Five Ways the New Democrat Coalition Can Pursue Its Fiscal Agenda

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The New Democrat Coalition, a group of 46 House members who describe themselves as the “pro-growth, fiscally responsible wing of the Democratic Party,”

The New Democrat Coalition, a group of 46 House members who describe themselves as the “pro-growth, fiscally responsible wing of the Democratic Party,” have announced a new platform designed to strengthen the role of moderates in Congress.

Among the many items on their “American Prosperity Agenda,” the New Dems pledge to “pursue a long-term, pro-growth fiscal reform that prioritizes investments in our future.” If the New Dems really want to make good on this plank of their platform, here are five things they can do in this Congress.

1. Propose a Responsible Sequester Replacement

Lower discretionary spending caps will go back into effect on Oct. 1, enforced by an across-the-board sequester. But these lower caps were never supposed to actually take effect: they were designed to be so irrational that lawmakers would be induced to agree on a so-called “grand bargain” that addressed the real long-term drivers of our debt.

Because Congress could not agree to curb entitlement spending or raise more revenue, the discretionary budget — the part of the budget that funds the “investments in our future” supported by the New Dems — is being reduced to historically low levels. Repealing the sequester caps and replacing them with better targeted policies designed to achieve long-term savings would improve our budget outlook and free up more federal funds for public investments.

2. Oppose Unfunded Tax Cuts

Over the last three months, the House has debated $385 billion in tax cuts that would add to future deficits because no offsets have been proposed. Even if members of Congress support specific provisions in principle, and care little for the pay-as-you-go (PAYGO) principle, they should still insist that tax cuts be offset or only made permanent in the context of comprehensive tax reform. Otherwise, one consequence would be that future tax reform efforts would be more difficult.

That’s because the projected revenue from these provisions is assumed in the current deficit projections. If the House tax cuts became law the “baseline” for tax revenue would be lower, requiring more work to close the gap between that revenue and projected federal spending.

3. Support a Comprehensive Solution on Social Security

Before the end of this Congress, the Social Security trustees project that the disability insurance trust fund will be exhausted. Absent a legislative fix, this would lead to a 19 percent across-the-board cut for beneficiaries who depend on the program.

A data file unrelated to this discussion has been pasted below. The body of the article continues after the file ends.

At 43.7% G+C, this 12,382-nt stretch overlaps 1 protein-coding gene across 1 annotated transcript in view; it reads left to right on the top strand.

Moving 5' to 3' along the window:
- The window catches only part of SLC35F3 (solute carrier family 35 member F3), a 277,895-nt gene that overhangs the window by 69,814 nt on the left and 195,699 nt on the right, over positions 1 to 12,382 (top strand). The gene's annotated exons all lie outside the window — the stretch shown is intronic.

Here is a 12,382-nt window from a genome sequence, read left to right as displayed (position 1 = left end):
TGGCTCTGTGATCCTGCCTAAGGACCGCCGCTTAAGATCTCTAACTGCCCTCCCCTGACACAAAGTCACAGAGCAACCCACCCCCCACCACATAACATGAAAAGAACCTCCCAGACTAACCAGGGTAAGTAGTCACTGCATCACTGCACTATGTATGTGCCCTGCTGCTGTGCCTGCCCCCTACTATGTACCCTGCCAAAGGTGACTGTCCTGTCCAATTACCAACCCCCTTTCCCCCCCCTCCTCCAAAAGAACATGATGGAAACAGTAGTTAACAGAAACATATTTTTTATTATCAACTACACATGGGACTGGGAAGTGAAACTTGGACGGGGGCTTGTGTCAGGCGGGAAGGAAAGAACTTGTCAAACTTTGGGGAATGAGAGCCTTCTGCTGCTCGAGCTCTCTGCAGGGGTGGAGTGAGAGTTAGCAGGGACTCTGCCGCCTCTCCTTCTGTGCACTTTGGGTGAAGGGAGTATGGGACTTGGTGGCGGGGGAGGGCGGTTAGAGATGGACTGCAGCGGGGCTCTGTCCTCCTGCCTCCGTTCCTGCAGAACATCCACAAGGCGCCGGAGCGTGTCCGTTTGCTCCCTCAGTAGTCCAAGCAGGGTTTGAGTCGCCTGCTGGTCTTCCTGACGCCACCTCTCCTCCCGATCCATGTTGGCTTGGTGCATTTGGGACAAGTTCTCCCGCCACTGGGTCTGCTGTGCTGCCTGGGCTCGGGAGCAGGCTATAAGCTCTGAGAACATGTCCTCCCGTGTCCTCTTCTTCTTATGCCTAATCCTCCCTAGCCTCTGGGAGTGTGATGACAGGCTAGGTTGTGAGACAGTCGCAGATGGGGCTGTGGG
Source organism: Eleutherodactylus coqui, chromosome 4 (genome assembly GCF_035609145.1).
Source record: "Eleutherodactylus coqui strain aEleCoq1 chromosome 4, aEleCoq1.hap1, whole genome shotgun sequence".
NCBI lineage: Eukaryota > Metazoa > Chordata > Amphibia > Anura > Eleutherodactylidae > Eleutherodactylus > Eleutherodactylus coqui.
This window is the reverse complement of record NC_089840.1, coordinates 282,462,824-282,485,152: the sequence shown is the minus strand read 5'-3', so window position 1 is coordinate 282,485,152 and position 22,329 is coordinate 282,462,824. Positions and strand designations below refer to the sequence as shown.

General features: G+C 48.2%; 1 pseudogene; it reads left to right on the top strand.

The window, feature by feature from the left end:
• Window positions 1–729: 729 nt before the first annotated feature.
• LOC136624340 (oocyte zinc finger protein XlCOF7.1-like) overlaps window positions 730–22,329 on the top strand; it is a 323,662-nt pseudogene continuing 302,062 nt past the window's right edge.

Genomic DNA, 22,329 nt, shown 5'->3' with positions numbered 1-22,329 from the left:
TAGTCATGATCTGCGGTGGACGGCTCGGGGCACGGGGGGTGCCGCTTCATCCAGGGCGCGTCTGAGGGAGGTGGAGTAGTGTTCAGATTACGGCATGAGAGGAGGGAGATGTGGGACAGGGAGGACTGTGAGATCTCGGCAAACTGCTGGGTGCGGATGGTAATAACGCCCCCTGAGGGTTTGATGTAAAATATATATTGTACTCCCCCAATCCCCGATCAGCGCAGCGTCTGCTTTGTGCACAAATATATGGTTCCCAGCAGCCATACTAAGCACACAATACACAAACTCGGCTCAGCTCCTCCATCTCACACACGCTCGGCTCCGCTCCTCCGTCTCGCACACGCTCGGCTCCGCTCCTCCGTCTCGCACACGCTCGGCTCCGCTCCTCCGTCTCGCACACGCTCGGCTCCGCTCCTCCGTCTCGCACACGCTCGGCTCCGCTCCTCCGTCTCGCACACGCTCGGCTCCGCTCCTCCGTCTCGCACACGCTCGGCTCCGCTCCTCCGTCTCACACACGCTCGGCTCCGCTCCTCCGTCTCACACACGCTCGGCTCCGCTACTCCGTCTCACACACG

While many in their party have advocated simply reallocating funds from the retirement program, the New Dems should demand that reallocation be accompanied by structural reforms that make Social Security as a whole sustainably solvent.

At a recent hearing held by the House Ways and Means Social Security subcommittee, public trustee Charles Blahous noted that failing to adopt broader reforms soon would jeopardize the program’s historical financing structure. The New Dems should take this as an opportunity to position themselves as true defenders of the program by proposing legislation that would keep it solvent for future generations.

4. Pay for Fixing Medicare’s Sustainable Growth Rate Formula

At the end of this month, the sustainable growth rate (SGR) formula will call for physician reimbursement rates for Medicare to be drastically cut. Typically Congress enacts a patch to avoid such cuts each year, but recently there has been a push to adopt a permanent fix.

While the framework of the fix has been largely agreed to, lawmakers have yet to agree on offsets. Our friends at the Committee for a Responsible Federal Budget have proposed a number of options to pay for a permanent SGR fix. The New Dems could pressure leadership in both parties to adopt some of them, or propose a paid-for SGR fix of their own.

5. Propose a Long-Term Fix for the Highway Trust Fund

The Highway Trust Fund has faced a shortfall for years due to the declining value of the gas tax, which is not indexed to inflation. Instead of addressing the structural imbalance between dedicated revenues and spending on transportation, lawmakers have relied on short-term patches — most of them gimmicks.

Using revenue from other sources like corporate tax reform, as proposed the President in his budget and by a number of others, would also not be a long-term solution, nor would it maintain the historical “user pays” principle that forms the basis of the highway trust fund. The New Dems should oppose such proposals and rally around a reliable long-term funding source.

Each of these opportunities provides a chance for the New Dems to offer real solutions and serve as a model for fiscally responsible governing.

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